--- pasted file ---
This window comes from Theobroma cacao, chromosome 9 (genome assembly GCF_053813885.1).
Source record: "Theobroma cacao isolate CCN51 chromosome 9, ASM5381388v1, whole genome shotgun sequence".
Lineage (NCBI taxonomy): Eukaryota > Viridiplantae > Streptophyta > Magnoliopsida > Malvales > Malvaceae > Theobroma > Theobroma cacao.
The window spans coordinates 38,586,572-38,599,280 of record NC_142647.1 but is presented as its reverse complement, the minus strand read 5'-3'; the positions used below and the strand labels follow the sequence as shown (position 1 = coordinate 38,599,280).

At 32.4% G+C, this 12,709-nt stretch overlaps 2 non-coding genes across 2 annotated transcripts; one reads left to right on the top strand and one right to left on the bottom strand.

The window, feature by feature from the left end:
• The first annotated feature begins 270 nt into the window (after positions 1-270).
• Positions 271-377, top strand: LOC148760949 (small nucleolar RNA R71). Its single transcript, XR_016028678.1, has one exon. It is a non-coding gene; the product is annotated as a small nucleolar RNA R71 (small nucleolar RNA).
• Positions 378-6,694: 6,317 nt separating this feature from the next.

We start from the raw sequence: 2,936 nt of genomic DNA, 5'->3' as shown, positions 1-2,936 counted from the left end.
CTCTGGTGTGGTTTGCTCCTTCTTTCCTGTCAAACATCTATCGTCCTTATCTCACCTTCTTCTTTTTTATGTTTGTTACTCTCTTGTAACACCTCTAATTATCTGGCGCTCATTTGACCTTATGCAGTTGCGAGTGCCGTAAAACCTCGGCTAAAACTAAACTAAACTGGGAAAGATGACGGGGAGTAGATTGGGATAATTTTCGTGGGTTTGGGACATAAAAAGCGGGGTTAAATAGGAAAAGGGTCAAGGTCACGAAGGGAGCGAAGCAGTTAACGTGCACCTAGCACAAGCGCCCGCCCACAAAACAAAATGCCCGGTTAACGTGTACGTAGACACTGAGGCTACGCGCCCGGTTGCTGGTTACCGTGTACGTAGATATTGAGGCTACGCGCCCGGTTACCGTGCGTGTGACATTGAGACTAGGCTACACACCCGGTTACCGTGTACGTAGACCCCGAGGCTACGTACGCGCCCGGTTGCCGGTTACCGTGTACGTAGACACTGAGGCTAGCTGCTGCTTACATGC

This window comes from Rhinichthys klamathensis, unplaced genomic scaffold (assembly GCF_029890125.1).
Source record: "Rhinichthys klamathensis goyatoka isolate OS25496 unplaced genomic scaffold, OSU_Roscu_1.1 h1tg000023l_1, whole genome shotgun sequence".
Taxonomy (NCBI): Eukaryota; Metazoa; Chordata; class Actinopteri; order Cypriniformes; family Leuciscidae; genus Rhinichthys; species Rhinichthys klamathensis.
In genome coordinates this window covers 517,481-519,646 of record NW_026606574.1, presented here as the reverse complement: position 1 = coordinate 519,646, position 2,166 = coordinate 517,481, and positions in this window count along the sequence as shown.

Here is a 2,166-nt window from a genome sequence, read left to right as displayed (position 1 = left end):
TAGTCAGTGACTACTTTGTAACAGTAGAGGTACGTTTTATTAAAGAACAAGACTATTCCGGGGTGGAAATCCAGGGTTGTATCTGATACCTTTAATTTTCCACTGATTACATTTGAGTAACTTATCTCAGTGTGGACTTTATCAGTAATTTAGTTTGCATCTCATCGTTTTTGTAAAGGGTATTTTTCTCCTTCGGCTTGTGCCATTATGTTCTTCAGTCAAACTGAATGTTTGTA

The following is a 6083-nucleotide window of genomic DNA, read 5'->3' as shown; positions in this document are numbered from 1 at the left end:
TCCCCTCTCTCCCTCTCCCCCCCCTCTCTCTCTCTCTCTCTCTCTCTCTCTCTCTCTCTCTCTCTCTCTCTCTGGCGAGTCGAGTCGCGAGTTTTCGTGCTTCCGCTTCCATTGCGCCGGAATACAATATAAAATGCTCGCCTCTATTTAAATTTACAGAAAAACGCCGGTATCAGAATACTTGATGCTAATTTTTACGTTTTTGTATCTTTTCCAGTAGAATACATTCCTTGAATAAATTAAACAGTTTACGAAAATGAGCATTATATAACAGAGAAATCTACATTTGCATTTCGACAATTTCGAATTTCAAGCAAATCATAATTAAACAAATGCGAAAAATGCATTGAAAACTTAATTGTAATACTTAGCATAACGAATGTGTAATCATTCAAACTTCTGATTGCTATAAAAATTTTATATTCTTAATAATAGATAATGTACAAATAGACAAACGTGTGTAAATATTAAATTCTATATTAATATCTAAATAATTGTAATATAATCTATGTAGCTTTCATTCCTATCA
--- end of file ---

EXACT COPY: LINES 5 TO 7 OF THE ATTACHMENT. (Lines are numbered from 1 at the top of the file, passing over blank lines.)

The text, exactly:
At 32.4% G+C, this 12,709-nt stretch overlaps 2 non-coding genes across 2 annotated transcripts; one reads left to right on the top strand and one right to left on the bottom strand.

The window, feature by feature from the left end:
• The first annotated feature begins 270 nt into the window (after positions 1-270).